- Risk vs. good health – Although doctors use ultrasounds to determine the fetus's health, your health is also an important factor when deciding when and how often to have an ultrasound. If you are at risk for a condition that the ultrasound technology may not detect, you may request that the ultrasound be performed earlier. For example, if you have diabetes, you may want an ultrasound early in the pregnancy to closely monitor the baby. The early trimester ultrasound is especially important if your blood sugar levels are unstable;
- Fetal position – Your doctor will do an ultrasound to determine if your baby is head down or face down. This helps your doctor determine when the baby will be born because face-down babies usually arrive within 24 hours of the scan;
- Pregnancy risk – Many problems occur in the last trimester of pregnancy, which is why your doctor will perform an ultrasound after your 20th week to check on the baby. What is more, ectopic pregnancy can be easily detected thanks to the ultrasound;
- Non-Risk Screens – Your doctor may do a screening ultrasound before your 16th-week gestation. In this case, your doctor uses a wand with a microphone on end to bounce sound waves off of the inside of the womb. This creates an image of your baby and gives your doctor an idea of whether the baby is at risk for Down syndrome. Screening ultrasounds are used to find out if there are other problems that may indicate a high risk for Down syndrome. A screening ultrasound is used at 11-13 weeks gestation to determine if there is a problem with your baby’s heart, placenta, cervix, or any other part of the baby’s body. This is highly important for pregnant women who have already had a baby with Down syndrome or with a heart condition.
The First Ultrasound
Before you are pregnant, you will probably be tested for various conditions. Depending on the condition, you may want to schedule your first prenatal appointment for a diagnostic ultrasound. Some conditions can be detected through a screening test. Most ultrasounds are done to diagnose an abnormal condition in the fetus. This may involve the following tests:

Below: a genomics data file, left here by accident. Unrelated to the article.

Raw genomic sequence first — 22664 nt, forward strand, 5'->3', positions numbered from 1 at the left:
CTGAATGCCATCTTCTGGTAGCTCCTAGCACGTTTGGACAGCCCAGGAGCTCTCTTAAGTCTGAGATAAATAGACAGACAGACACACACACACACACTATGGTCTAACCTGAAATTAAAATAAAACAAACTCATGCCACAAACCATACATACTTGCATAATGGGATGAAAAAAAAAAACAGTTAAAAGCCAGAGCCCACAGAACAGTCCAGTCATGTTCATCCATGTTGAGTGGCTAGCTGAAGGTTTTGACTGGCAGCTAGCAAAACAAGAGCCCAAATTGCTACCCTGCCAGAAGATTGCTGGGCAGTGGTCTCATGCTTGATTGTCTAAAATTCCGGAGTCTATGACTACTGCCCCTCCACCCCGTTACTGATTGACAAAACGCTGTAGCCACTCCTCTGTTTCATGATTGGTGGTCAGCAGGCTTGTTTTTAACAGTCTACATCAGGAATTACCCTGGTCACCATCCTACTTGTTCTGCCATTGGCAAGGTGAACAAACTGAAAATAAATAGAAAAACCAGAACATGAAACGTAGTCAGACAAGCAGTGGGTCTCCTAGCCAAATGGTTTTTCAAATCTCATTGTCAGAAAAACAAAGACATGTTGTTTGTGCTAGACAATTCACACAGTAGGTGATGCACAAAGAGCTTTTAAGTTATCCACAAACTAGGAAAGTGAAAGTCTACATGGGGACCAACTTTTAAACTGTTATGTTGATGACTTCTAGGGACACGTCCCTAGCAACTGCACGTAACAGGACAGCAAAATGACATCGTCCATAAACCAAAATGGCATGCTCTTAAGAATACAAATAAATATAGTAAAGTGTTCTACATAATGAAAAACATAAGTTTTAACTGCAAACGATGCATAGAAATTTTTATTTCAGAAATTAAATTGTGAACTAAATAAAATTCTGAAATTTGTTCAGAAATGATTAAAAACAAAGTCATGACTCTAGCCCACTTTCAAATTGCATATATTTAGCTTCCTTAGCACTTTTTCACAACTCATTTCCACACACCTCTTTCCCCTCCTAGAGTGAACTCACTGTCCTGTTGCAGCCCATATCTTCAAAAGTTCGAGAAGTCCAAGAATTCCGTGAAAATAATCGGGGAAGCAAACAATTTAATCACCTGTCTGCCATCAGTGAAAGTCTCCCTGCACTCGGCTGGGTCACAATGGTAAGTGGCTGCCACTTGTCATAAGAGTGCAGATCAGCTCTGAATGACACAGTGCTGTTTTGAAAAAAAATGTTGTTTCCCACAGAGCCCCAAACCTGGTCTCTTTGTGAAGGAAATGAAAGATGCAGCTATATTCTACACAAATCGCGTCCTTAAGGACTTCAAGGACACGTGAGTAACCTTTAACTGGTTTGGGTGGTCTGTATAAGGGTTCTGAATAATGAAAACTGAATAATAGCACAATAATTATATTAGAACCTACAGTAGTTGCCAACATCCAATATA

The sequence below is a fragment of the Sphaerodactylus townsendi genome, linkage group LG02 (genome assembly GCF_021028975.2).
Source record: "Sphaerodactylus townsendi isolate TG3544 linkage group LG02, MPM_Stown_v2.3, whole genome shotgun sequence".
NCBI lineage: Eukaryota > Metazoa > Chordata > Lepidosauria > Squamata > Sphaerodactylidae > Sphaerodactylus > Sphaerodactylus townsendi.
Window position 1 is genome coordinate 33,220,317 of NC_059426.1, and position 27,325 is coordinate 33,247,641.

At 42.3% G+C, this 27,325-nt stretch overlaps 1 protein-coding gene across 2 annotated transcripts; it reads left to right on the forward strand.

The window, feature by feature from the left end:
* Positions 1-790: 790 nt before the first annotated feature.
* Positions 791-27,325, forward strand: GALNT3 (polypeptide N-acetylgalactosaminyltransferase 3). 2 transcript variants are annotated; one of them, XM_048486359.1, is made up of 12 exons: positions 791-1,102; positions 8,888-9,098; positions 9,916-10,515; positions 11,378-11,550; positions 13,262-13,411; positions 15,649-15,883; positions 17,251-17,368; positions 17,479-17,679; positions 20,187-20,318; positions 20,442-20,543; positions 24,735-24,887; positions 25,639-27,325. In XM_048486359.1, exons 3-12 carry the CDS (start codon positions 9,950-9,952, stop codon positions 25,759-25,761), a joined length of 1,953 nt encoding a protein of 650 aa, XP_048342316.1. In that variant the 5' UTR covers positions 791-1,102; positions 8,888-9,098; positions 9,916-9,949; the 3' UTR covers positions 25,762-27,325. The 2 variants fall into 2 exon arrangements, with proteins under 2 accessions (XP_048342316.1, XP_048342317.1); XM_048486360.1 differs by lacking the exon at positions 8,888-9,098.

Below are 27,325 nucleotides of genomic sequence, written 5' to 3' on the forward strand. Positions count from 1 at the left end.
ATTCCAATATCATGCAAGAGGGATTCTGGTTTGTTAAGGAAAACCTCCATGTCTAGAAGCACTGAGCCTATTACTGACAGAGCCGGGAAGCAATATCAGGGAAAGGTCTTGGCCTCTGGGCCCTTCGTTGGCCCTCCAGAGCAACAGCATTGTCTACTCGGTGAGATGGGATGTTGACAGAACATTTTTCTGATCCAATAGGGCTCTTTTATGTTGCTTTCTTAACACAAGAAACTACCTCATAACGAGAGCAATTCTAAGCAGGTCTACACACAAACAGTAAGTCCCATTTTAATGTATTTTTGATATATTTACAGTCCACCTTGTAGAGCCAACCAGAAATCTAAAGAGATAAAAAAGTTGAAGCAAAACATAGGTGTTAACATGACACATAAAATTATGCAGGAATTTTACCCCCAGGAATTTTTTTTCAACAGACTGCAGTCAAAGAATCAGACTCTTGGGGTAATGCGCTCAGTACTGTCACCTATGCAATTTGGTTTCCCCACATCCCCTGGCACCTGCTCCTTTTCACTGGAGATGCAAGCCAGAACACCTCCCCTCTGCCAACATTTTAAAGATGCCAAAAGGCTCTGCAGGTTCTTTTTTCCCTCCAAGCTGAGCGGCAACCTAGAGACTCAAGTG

- Amniocentesis – This test can be done around the 12th week of pregnancy. This test removes fluid from the uterus and tests for abnormalities. In the rare situation where a miscarriage is suspected, the doctor will perform an amniocentesis to check for problems;
- Non-risk screens – A screening ultrasound is used to determine if there are other problems that may indicate a high risk for Down syndrome. This is especially important for women who have already had a baby with Down syndrome or there were cases of a heart condition in the family history;
- Abdominal ultrasound – An abdominal ultrasound is used to detect and diagnose abdominal problems, such as an umbilical hernia or a bowel obstruction.
Most healthy women receive two ultrasound scans during pregnancy. In the ideal scenario, the first is in the first trimester to confirm the due date. In contrast, the second ultrasound is usually scheduled between 18 and 22 weeks to confirm normal anatomy and the sex of the baby. However, some additional ultrasounds may be necessary. And you should not worry since ultrasounds are safe.